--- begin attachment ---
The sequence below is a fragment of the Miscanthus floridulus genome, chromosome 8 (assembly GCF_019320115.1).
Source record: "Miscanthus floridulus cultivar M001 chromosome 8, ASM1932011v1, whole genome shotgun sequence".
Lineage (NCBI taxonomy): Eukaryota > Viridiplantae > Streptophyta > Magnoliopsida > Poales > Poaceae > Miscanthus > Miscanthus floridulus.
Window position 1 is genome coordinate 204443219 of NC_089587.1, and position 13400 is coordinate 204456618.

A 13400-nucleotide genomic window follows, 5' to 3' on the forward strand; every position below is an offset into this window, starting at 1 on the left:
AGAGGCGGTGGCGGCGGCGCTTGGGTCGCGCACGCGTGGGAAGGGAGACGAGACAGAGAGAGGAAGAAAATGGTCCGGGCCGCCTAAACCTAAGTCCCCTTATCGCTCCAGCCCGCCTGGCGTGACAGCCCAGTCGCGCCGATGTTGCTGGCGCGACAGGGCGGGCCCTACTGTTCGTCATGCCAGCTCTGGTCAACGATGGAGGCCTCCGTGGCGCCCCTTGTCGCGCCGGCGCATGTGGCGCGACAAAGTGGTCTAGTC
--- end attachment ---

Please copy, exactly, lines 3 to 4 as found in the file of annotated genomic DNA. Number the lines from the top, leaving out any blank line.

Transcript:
Lineage (NCBI taxonomy): Eukaryota > Viridiplantae > Streptophyta > Magnoliopsida > Poales > Poaceae > Miscanthus > Miscanthus floridulus.
Window position 1 is genome coordinate 204443219 of NC_089587.1, and position 13400 is coordinate 204456618.